For chemical and materials companies, it’s time to ask a $3.5 trillion question: Are we in the early stages of a transformation from emissions-intensive petrochemicals to a new, green production paradigm in which CO2, hydrogen, and renewable energy are used in place of fossil fuels?
Carbon transformation, or CO2 to X as we call it, is rapidly emerging as an economically viable alternative to fossil fuel-based chemical production. Covestro’s CO2-based chemical precursor, Cardyon, and Econic’s CO2-based production method for polyols are being used to make sustainable polyurethane foams. Evonik, in collaboration with multiple partners, has launched the PlasCO2 project, which aims to use CO2 as a raw material in the production of C4 chemicals. Twelve, a startup working with Daimler and Procter & Gamble to produce CO2-based products, recently announced a $130 million Series B funding round. Air Company, another startup, has been selling CO2-based vodka and fragrances, among other products; it raised $30 million in Series A funding. All told, venture capital firms invested some $700 million in CO2 transformation and utilization startups in 2022, according to PitchBook. Investment has been rising at an annual rate of 47% since 2018.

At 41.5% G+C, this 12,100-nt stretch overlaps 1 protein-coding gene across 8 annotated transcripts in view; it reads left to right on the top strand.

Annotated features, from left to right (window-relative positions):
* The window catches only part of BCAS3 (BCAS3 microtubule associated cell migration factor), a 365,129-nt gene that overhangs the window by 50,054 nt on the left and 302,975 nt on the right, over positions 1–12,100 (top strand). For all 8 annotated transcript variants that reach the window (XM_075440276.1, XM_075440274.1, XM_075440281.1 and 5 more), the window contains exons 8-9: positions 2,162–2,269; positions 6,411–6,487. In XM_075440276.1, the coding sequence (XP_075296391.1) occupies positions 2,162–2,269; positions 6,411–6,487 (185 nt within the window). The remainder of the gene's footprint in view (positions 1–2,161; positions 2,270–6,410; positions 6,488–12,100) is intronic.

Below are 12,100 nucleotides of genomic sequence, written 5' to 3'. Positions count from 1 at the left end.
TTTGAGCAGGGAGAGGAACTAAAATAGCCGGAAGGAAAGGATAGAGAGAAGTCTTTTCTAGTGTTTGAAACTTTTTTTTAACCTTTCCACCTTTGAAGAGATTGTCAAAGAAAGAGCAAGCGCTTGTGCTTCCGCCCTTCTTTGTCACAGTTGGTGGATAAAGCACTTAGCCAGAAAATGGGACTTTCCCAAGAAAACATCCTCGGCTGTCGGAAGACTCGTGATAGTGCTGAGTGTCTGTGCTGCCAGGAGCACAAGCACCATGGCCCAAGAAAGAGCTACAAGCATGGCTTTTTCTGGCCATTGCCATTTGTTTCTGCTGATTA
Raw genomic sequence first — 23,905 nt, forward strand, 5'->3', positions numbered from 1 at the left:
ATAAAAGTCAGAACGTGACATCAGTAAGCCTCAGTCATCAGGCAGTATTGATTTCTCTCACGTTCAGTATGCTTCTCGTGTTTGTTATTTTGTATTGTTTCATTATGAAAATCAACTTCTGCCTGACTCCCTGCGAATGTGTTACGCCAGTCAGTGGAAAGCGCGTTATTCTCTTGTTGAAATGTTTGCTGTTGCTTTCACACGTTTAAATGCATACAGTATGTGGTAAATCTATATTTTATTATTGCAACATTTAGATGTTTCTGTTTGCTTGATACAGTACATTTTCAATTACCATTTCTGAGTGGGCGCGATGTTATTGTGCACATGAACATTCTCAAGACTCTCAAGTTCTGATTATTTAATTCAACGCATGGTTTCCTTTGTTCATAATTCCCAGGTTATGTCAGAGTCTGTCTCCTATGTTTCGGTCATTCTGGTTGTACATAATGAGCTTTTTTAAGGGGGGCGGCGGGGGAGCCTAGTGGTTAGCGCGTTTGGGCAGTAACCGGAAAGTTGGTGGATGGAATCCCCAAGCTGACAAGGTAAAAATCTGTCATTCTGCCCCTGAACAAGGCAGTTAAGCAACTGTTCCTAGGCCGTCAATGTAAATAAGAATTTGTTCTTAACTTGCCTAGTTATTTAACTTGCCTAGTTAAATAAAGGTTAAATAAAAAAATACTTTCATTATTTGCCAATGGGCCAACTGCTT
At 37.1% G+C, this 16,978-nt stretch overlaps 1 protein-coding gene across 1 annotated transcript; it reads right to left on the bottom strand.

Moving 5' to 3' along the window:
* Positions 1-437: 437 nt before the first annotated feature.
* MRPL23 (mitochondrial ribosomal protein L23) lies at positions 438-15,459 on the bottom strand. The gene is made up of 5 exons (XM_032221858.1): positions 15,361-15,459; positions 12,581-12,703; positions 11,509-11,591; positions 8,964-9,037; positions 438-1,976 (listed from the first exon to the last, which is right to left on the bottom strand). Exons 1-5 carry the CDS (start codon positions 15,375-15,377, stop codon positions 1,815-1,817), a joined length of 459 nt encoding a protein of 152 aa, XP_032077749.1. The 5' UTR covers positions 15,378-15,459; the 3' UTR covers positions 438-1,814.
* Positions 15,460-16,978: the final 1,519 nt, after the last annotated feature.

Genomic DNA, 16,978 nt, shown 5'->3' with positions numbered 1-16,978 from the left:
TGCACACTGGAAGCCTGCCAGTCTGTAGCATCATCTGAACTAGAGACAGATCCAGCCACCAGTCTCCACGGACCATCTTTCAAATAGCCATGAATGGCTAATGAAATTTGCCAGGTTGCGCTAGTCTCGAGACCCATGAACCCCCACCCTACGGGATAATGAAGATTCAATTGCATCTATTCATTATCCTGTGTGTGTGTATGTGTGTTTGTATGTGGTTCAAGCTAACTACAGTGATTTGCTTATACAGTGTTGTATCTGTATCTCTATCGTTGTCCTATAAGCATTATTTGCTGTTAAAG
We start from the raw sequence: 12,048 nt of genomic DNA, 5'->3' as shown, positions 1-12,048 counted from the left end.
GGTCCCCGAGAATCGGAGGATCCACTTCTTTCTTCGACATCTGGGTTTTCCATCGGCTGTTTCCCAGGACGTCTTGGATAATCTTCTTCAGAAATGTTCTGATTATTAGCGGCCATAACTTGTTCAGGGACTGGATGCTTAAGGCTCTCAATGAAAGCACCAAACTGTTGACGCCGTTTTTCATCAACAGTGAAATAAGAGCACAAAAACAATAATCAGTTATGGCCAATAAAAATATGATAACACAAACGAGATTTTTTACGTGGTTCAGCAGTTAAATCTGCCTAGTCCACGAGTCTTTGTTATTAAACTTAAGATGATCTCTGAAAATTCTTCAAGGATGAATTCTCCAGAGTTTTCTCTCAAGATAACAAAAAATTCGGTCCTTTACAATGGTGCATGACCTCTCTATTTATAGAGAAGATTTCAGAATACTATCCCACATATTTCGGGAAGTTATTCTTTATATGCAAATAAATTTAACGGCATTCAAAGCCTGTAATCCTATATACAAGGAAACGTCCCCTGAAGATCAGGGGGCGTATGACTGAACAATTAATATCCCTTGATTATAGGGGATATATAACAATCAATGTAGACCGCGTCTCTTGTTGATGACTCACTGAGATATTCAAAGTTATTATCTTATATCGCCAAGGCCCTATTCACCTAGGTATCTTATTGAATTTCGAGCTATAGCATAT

As the drumbeat of innovation and funding in CO2-based chemicals grows louder, big companies (especially those with carbon reduction or net zero commitments) need to engage with alternative production inputs and processes.
Recent analysis by BCG indicates that CO2 to X is a compelling, and underappreciated, endgame for the decarbonization of the chemicals sector—an industry that produced approximately 2.5% of global carbon emissions in 2022. CO2 to X can be viewed as one of four complementary approaches that augment carbon capture and storage (CCS) and reduce the carbon intensity of chemical production processes. (See Exhibit 1.) And as the economies of scale for CCS improve, the rewards will accrue to those best prepared to act.